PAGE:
Clabbor: An Inside Look into an Internet Sensation

Facebook, Twitter and MySpace are great sites for posting pictures, music and funny observations, but teens are often ridiculed for posting questions about political beliefs or “sensitive” topics on these traditional social media sites.

Enter Clabbor: the new social media trend and soon to be web hit created by John Frattaroli, the father of two St. Luke’s students Ally ‘14 and Andrew Frattaroli ’16.

Hook, line and sinker: “Your high school and college years can be [harsh], Clabbor is intended to make them easier.” the title page reads. The site allows people to post any question they want and answer any question that’s posted, no matter the content or subject. Kids can ask about the noble gases and the Pythagorean theorem, or ask questions about “third-wheeling” and other relationship and social problems. Some of Sentinel’s favorite questions include “Is it normal?” in which people posted borderline socially acceptable scenarios and judged the normality. “Electoral vs. Popular vote” in which we learn the political opinions of almost all of Clabbor’s users is also a fan favorite. The new site is becoming extremely popular because of its appealing opportunity to allow teens to ask questions and answer them about any topic they are interested in.

Clabbor is different than any other question-answer sites like Yahoo Answers or Ask Jeeves because teenagers built Clabbor with other teens in mind. In fact, this summer and throughout the school year, some of St. Luke’s very own students contributed to the creation of the site. Riley Vaske ’14 said that she and many other students were involved in a focus group for Clabbor. Members of this group were “guinea pigs” to the new site and were some of the first teens to try it out. They spent two hours playing with Clabbor and discussing what they did and didn’t like about it. Ally Frattaroli ’14, co-founder of Clabbor had this to say about the process of building the site, “Over the summer we had nine or ten students, including myself, from different high schools and colleges, and went over everything from basic functionality, to the Pulse which is Clabbor’s version of the Facebook newsfeed. There’s still a lot of problems, but we’re fixing and need more people to join.”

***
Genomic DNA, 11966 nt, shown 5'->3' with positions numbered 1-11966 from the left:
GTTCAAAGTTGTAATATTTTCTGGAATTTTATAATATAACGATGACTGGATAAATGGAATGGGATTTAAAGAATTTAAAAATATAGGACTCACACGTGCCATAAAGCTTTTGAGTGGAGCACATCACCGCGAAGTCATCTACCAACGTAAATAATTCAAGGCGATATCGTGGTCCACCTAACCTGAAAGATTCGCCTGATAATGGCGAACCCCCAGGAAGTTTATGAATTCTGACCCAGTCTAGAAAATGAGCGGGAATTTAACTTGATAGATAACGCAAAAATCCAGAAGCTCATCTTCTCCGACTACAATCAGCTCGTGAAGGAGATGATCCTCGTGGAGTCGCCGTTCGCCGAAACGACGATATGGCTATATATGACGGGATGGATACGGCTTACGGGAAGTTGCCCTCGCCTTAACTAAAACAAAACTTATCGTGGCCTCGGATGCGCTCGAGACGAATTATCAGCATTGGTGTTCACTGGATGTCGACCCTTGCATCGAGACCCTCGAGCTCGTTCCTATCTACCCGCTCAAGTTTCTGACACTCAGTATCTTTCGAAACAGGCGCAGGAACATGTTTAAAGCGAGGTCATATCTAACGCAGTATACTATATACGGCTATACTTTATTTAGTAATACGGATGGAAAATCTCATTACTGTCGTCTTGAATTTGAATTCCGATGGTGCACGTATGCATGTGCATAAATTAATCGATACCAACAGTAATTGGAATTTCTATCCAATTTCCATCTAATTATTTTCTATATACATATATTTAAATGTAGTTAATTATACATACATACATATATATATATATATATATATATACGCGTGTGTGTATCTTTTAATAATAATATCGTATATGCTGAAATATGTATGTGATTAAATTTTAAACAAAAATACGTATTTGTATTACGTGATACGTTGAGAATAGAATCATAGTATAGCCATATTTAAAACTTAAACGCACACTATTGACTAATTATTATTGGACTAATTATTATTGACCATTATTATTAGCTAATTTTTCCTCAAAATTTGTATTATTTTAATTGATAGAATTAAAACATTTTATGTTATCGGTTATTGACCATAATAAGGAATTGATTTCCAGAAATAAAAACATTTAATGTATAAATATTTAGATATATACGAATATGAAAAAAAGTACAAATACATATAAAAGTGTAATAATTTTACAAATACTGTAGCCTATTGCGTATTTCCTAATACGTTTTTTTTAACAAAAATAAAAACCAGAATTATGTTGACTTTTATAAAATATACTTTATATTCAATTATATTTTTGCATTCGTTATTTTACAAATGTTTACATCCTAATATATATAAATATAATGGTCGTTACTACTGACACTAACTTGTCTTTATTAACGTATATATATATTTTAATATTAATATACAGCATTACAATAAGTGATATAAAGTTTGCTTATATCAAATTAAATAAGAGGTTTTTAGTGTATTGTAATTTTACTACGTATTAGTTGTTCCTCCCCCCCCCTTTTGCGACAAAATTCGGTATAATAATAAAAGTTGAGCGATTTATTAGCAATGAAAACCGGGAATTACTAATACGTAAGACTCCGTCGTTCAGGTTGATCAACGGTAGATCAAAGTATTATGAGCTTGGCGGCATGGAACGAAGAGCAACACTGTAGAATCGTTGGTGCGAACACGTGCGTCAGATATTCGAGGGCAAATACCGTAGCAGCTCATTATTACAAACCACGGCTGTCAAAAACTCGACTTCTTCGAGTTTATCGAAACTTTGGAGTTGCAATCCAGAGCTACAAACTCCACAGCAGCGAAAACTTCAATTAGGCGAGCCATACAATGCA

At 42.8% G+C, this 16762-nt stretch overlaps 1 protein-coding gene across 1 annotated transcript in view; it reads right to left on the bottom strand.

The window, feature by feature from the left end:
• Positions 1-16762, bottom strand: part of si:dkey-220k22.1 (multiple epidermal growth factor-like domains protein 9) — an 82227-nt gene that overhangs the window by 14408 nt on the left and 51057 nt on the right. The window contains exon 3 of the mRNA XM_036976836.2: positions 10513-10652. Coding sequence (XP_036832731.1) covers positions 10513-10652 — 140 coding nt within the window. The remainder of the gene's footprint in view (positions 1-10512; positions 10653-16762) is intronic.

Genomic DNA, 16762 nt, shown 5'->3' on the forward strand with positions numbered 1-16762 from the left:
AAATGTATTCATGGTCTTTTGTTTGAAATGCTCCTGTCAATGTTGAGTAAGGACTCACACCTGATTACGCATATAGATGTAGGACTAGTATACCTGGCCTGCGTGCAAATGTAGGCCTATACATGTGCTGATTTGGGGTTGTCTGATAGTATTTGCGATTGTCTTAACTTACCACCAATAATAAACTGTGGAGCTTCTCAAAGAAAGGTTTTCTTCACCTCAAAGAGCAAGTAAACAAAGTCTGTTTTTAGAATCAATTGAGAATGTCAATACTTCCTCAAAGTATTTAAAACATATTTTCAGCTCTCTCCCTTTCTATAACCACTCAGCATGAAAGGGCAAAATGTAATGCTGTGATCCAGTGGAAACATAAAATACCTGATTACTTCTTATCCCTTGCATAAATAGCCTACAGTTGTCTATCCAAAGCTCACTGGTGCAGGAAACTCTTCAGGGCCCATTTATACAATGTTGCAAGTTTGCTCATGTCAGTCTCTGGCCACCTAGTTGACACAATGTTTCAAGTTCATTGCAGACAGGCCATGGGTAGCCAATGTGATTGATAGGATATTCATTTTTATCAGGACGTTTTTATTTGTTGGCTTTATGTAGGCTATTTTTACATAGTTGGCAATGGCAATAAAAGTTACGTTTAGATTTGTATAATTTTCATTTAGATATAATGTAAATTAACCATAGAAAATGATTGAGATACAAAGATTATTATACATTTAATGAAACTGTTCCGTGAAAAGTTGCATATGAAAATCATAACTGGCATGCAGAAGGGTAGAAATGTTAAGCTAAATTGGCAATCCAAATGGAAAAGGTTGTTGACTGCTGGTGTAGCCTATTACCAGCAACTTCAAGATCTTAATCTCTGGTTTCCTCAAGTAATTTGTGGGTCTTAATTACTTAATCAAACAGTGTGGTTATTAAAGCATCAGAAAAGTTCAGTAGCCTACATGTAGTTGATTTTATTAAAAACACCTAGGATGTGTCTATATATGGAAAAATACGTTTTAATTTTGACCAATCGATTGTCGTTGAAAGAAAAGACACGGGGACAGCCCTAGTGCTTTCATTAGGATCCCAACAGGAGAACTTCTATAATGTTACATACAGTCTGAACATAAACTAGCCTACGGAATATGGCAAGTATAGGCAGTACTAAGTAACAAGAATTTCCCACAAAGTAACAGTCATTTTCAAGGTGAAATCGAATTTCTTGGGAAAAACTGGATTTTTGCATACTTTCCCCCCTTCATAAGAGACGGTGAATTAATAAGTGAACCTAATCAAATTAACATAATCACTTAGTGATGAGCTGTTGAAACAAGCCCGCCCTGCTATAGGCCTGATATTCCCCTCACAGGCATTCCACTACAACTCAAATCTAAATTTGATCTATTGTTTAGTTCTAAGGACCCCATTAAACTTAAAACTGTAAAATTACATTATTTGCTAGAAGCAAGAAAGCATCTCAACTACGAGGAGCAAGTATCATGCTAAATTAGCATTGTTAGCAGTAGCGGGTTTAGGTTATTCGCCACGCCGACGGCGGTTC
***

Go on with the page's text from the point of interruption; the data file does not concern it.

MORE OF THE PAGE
The focus group working hard on improving Clabbor.

Probably one of the sites coolest features is the Pulse. The Pulse is similar to other social media sites’ newsfeeds in that it’s constantly updated with different posts or questions, but Clabbor’s Pulse has a more artistic edge to it. The Pulse has more colors, more pictures, better transitions and animations than the majority of other social networks. Unlike the still-life style of Facebook, the Pulse changes and transitions questions in a much faster and stylistic manner.

This new social media trend is not completely public yet, as it is on an invite only basis. Because of this, the website has a strong majority of St. Luke’s students, as many SLS teenagers got an original invite. Because of this, it’s not surprising to find questions from Robert Powis ‘14 about the hockey lockout or a question about US history from Drew Lord ’14.

St. Luke’s students who worked on the website earned money by inviting a certain amount of people to the site. Tunde Johnson’14 is expecting a $50 gift card from the site for inviting so many SLS students.

Without a doubt, Clabbor provides a fresh, new take on social media. Any question, any topic, any answer-the site has no boundaries. “Do people really pee in the shower?” “I’m overwhelmed with work what do I do?” “Why do women take so long in the bathroom?” “Who would win in a fight, an Iphone or an Android?” and “Global warming: Real or Fake?” are all questions we would not know the answers to without Clabbor. Educating, inspiring, provoking and jaw dropping, If you want to join the Clabbor community, you’ll have to find an invite from another member as the site will not go completely public until December.

– Will Bloomer, Staff Writer

Posted by on November 12, 2012. Filed under School News. You can follow any responses to this entry through the RSS 2.0. You can leave a response or trackback to this entry

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